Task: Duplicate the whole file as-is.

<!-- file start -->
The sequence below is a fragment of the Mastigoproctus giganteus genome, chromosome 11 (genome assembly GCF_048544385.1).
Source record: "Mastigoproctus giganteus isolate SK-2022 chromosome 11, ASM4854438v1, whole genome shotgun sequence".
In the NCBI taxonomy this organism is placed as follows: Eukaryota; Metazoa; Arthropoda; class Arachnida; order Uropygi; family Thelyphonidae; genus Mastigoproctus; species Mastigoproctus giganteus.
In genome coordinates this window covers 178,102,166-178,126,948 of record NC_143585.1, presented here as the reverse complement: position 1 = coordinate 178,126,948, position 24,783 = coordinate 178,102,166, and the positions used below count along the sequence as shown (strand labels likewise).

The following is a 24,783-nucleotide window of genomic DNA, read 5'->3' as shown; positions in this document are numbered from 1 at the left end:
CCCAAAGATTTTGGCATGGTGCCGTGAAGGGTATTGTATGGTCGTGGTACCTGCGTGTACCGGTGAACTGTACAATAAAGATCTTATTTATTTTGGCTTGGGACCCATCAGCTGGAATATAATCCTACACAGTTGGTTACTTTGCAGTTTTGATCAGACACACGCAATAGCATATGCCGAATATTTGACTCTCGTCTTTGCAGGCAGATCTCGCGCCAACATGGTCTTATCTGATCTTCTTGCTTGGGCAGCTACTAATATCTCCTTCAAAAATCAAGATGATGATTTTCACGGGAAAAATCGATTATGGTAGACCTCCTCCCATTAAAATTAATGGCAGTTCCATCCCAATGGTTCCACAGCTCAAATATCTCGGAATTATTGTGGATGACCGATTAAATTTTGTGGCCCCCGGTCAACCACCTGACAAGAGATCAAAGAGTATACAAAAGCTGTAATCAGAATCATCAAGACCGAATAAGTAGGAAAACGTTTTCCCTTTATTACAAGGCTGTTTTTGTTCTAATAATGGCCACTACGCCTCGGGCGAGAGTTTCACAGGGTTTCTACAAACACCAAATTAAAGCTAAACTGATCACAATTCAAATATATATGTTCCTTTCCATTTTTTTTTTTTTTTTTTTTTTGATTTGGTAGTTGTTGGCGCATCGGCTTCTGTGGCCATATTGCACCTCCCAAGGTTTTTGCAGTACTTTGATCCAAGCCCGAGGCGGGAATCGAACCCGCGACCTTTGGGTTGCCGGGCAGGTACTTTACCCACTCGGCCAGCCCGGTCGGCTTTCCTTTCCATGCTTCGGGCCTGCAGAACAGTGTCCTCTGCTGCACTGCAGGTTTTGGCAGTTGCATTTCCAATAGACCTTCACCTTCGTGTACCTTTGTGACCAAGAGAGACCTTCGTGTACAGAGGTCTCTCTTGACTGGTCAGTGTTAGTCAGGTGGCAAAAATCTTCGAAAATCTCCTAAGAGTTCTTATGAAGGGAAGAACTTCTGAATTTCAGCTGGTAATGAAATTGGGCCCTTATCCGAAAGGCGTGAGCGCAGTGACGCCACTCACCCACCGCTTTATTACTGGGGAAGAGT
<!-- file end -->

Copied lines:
The sequence below is a fragment of the Mastigoproctus giganteus genome, chromosome 11 (genome assembly GCF_048544385.1).
Source record: "Mastigoproctus giganteus isolate SK-2022 chromosome 11, ASM4854438v1, whole genome shotgun sequence".
In the NCBI taxonomy this organism is placed as follows: Eukaryota; Metazoa; Arthropoda; class Arachnida; order Uropygi; family Thelyphonidae; genus Mastigoproctus; species Mastigoproctus giganteus.
In genome coordinates this window covers 178,102,166-178,126,948 of record NC_143585.1, presented here as the reverse complement: position 1 = coordinate 178,126,948, position 24,783 = coordinate 178,102,166, and the positions used below count along the sequence as shown (strand labels likewise).

The following is a 24,783-nucleotide window of genomic DNA, read 5'->3' as shown; positions in this document are numbered from 1 at the left end:
CCCAAAGATTTTGGCATGGTGCCGTGAAGGGTATTGTATGGTCGTGGTACCTGCGTGTACCGGTGAACTGTACAATAAAGATCTTATTTATTTTGGCTTGGGACCCATCAGCTGGAATATAATCCTACACAGTTGGTTACTTTGCAGTTTTGATCAGACACACGCAATAGCATATGCCGAATATTTGACTCTCGTCTTTGCAGGCAGATCTCGCGCCAACATGGTCTTATCTGATCTTCTTGCTTGGGCAGCTACTAATATCTCCTTCAAAAATCAAGATGATGATTTTCACGGGAAAAATCGATTATGGTAGACCTCCTCCCATTAAAATTAATGGCAGTTCCATCCCAATGGTTCCACAGCTCAAATATCTCGGAATTATTGTGGATGACCGATTAAATTTTGTGGCCCCCGGTCAACCACCTGACAAGAGATCAAAGAGTATACAAAAGCTGTAATCAGAATCATCAAGACCGAATAAGTAGGAAAACGTTTTCCCTTTATTACAAGGCTGTTTTTGTTCTAATAATGGCCACTACGCCTCGGGCGAGAGTTTCACAGGGTTTCTACAAACACCAAATTAAAGCTAAACTGATCACAATTCAAATATATATGTTCCTTTCCATTTTTTTTTTTTTTTTTTTTTTGATTTGGTAGTTGTTGGCGCATCGGCTTCTGTGGCCATATTGCACCTCCCAAGGTTTTTGCAGTACTTTGATCCAAGCCCGAGGCGGGAATCGAACCCGCGACCTTTGGGTTGCCGGGCAGGTACTTTACCCACTCGGCCAGCCCGGTCGGCTTTCCTTTCCATGCTTCGGGCCTGCAGAACAGTGTCCTCTGCTGCACTGCAGGTTTTGGCAGTTGCATTTCCAATAGACCTTCACCTTCGTGTACCTTTGTGACCAAGAGAGACCTTCGTGTACAGAGGTCTCTCTTGACTGGTCAGTGTTAGTCAGGTGGCAAAAATCTTCGAAAATCTCCTAAGAGTTCTTATGAAGGGAAGAACTTCTGAATTTCAGCTGGTAATGAAATTGGGCCCTTATCCGAAAGGCGTGAGCGCAGTGACGCCACTCACCCACCGCTTTATTACTGGGGAAGAGT